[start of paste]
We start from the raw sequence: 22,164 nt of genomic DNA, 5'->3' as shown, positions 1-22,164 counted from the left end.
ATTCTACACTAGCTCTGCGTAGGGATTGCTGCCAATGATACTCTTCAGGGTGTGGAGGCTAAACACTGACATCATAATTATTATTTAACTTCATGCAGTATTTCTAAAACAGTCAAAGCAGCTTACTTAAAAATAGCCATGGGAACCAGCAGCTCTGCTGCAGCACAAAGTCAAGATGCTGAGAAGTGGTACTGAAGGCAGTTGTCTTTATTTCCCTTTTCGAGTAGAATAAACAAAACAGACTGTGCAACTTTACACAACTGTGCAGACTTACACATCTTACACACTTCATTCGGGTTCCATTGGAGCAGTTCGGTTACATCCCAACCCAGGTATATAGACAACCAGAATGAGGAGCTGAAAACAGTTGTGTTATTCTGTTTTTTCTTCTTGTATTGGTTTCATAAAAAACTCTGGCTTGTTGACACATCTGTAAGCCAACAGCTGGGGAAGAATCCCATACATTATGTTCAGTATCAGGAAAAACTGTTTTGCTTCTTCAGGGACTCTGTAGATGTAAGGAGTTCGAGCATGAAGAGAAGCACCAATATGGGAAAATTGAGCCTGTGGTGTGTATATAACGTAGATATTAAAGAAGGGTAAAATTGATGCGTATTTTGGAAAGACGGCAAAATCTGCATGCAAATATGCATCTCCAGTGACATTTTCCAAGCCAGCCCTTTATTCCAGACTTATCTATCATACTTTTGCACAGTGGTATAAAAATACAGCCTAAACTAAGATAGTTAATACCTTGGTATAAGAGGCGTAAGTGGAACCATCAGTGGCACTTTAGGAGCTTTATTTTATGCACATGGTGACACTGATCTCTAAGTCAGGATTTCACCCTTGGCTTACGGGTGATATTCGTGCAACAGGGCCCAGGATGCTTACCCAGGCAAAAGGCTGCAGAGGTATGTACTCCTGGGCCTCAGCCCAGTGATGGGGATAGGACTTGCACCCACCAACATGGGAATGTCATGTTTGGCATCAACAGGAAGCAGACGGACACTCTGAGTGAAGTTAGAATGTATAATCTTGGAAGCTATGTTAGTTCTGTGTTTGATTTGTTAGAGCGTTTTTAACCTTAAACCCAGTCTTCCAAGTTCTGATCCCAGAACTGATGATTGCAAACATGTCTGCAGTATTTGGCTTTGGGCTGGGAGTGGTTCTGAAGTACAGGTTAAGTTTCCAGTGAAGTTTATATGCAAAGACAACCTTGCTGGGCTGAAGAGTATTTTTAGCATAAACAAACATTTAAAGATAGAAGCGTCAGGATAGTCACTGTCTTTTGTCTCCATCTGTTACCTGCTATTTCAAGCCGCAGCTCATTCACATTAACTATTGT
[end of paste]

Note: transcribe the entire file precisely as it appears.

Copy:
We start from the raw sequence: 22,164 nt of genomic DNA, 5'->3' as shown, positions 1-22,164 counted from the left end.
ATTCTACACTAGCTCTGCGTAGGGATTGCTGCCAATGATACTCTTCAGGGTGTGGAGGCTAAACACTGACATCATAATTATTATTTAACTTCATGCAGTATTTCTAAAACAGTCAAAGCAGCTTACTTAAAAATAGCCATGGGAACCAGCAGCTCTGCTGCAGCACAAAGTCAAGATGCTGAGAAGTGGTACTGAAGGCAGTTGTCTTTATTTCCCTTTTCGAGTAGAATAAACAAAACAGACTGTGCAACTTTACACAACTGTGCAGACTTACACATCTTACACACTTCATTCGGGTTCCATTGGAGCAGTTCGGTTACATCCCAACCCAGGTATATAGACAACCAGAATGAGGAGCTGAAAACAGTTGTGTTATTCTGTTTTTTCTTCTTGTATTGGTTTCATAAAAAACTCTGGCTTGTTGACACATCTGTAAGCCAACAGCTGGGGAAGAATCCCATACATTATGTTCAGTATCAGGAAAAACTGTTTTGCTTCTTCAGGGACTCTGTAGATGTAAGGAGTTCGAGCATGAAGAGAAGCACCAATATGGGAAAATTGAGCCTGTGGTGTGTATATAACGTAGATATTAAAGAAGGGTAAAATTGATGCGTATTTTGGAAAGACGGCAAAATCTGCATGCAAATATGCATCTCCAGTGACATTTTCCAAGCCAGCCCTTTATTCCAGACTTATCTATCATACTTTTGCACAGTGGTATAAAAATACAGCCTAAACTAAGATAGTTAATACCTTGGTATAAGAGGCGTAAGTGGAACCATCAGTGGCACTTTAGGAGCTTTATTTTATGCACATGGTGACACTGATCTCTAAGTCAGGATTTCACCCTTGGCTTACGGGTGATATTCGTGCAACAGGGCCCAGGATGCTTACCCAGGCAAAAGGCTGCAGAGGTATGTACTCCTGGGCCTCAGCCCAGTGATGGGGATAGGACTTGCACCCACCAACATGGGAATGTCATGTTTGGCATCAACAGGAAGCAGACGGACACTCTGAGTGAAGTTAGAATGTATAATCTTGGAAGCTATGTTAGTTCTGTGTTTGATTTGTTAGAGCGTTTTTAACCTTAAACCCAGTCTTCCAAGTTCTGATCCCAGAACTGATGATTGCAAACATGTCTGCAGTATTTGGCTTTGGGCTGGGAGTGGTTCTGAAGTACAGGTTAAGTTTCCAGTGAAGTTTATATGCAAAGACAACCTTGCTGGGCTGAAGAGTATTTTTAGCATAAACAAACATTTAAAGATAGAAGCGTCAGGATAGTCACTGTCTTTTGTCTCCATCTGTTACCTGCTATTTCAAGCCGCAGCTCATTCACATTAACTATTGT